The public health statistics for Cambodia remain challenging despite major improvements in overall mortality rates. Life expectancy is 60 years for men and 65 for women. The infant mortality rate is 66 per 1,000 live births and maternal mortality rates remain high, contributing to 17 per cent of all deaths among women aged 17-35.
New health problems are also emerging alongside rapid socio-economic development, with an increase in the prevalence of diabetes, hypertension and road traffic accidents requiring even more complex responses from an already beleaguered health system.
A key area for action in relation to the health profile of Cambodia is improving coverage and access to health services, especially among the poorest in the community. The Cambodian government has stated its commitment to improving equity in health, but barriers to achieving this persist.
While demand management was the bread and butter of my role in the UK, in Cambodia, demand management means stimulating increased demand for health services. The hospitals where I am working are in very different situations in relation to demand stimulation. In Mongkol Borei referral hospital, there is a successful health equity fund, operated by a local Cambodian NGO and partly funded by the World Bank and USAID.
Working towards equity
The health equity fund acts to promote demand, especially among the poor. Where possible, the poor are pre-identified in their communities and, on presentation to the hospital, they get full or partial support to cover their hospital fees, transport costs and other expenses.
In Mongkol Borei referral hospital, the fund is directly linked to a quality improvement scheme that assesses the quality of clinical and general management in the hospital. If the required score is achieved, the hospital retains the fund. The hospital and its staff are motivated to continuously improve the quality of care to maximise their provision of care to the poor and increase the revenue available to the hospital. Fees generated from the fund are used to reinvest in quality care (39 per cent), to enhance staff salaries (60 per cent), and returned to the health ministry (1 per cent).
My role in the hospital is to coach and support the hospital director and management team in attaining higher quality scores and working with the health centres to improve referrals to the hospital. Health equity funds have improved access to care for the poor, but coverage of health facilities with the funds is not universal across Cambodia.
Conversely, Thmar Pouk referral hospital lacks the incentive of a health equity fund linked to a quality incentive scheme to drive up standards and improve access to care. People living in the district may purchase community health insurance to prevent impoverishment due to health costs. However, uptake is variable, with the poorest unlikely to be able to buy health cover.
My role in VSO is to mentor and support the director and the management team (senior doctors) to implement the concept of continuous quality improvement in clinical care and overall patient experience, with the objective of enhancing the reputation of the hospital in the district and thus increasing hospital revenue.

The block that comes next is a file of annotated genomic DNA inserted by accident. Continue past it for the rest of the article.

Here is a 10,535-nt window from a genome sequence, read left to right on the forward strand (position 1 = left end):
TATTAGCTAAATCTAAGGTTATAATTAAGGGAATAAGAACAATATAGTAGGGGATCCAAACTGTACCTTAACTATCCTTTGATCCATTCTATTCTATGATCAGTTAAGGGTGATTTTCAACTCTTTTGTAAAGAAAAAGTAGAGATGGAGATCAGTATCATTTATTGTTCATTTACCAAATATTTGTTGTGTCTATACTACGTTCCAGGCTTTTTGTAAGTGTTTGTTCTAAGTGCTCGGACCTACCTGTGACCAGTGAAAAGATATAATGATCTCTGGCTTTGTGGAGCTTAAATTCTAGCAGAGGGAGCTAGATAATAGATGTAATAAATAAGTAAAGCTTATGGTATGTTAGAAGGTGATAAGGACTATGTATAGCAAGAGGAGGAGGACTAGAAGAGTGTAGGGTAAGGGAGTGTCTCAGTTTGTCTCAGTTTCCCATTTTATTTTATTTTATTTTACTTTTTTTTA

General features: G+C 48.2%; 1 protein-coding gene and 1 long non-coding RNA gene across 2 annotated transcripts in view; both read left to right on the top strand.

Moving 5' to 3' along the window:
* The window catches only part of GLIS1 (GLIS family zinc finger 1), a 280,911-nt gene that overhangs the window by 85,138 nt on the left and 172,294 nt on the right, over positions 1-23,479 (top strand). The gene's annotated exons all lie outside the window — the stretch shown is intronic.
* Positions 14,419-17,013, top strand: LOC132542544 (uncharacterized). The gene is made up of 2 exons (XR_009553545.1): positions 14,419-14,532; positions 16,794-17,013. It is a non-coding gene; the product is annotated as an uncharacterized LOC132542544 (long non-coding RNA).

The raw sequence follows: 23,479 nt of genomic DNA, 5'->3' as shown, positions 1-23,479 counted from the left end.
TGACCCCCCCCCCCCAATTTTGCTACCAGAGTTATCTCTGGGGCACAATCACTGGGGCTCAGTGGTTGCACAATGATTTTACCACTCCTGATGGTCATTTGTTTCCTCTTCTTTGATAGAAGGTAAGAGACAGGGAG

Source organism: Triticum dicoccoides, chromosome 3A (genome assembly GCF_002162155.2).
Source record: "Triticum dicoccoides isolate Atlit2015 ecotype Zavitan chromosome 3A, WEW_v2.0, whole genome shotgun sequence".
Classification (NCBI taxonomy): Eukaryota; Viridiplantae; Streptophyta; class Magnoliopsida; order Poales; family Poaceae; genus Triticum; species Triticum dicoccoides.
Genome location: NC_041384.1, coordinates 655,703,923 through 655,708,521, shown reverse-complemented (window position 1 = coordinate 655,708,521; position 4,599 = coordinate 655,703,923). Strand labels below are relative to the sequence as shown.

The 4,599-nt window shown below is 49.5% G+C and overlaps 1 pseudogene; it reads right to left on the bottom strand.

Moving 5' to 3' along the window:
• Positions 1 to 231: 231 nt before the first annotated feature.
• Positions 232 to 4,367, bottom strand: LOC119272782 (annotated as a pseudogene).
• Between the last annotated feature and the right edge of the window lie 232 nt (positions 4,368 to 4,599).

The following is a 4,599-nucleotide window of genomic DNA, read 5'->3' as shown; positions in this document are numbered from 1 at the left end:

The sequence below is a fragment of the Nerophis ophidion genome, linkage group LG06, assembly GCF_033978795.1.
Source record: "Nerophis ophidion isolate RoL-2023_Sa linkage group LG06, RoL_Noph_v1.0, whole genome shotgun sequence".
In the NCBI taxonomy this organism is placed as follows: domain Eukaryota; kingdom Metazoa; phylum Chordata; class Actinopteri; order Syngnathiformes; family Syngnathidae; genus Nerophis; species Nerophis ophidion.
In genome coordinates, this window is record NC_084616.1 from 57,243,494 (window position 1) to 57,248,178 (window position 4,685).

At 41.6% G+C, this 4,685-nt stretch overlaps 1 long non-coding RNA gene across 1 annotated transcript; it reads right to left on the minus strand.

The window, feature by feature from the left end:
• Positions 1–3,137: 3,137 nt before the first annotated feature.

Both Mongkol Borei and Thmar Pouk referral hospitals will also be part of wider project supported by VSO and funded by Astra Zeneca UK. The hospital staff will have the opportunity to go on training programmes, have clinical learning sets and visit centres of best practice in Cambodia and nearby Thailand. This work will enhance the clinical capabilities of staff and form the basis of a clinical network between the three hospitals involved. There will also be a focus on improving general management systems in the hospitals. Outcome measurements for this project will include an increased uptake of services in the three hospitals by the poor. The project starts in September 2008.
VSO is an international development charity that works through professional volunteers who live and work at the heart of communities in 34 countries around the world. Working in partnership with local colleagues, they share their skills and expertise to help find long-term solutions to poverty.
The charity recruits skilled and experienced professionals from a wide range of backgrounds, including health, education and business. Health management professionals are needed to develop hospital management systems through staff development, budget planning and resource management, particularly in Cambodia.
VSO volunteers usually have a professional qualification in their field, as well as a minimum of at least two years' experience. As well as professional skills, they must have the right personal qualities, which include confidence, flexibility and the ability to work effectively with others. Volunteer placements can last from two weeks to two years, with shorter-term assignments aimed at those with a high level of experience.
In return, VSO offers a comprehensive volunteer package including return flights, basic accommodation, a local living allowance, national insurance contributions for the period of service (or country equivalent), insurance, comprehensive pre-departure and in-country training, as well as support from a dedicated VSO team on the ground.
For more information, visit www.vso.org.uk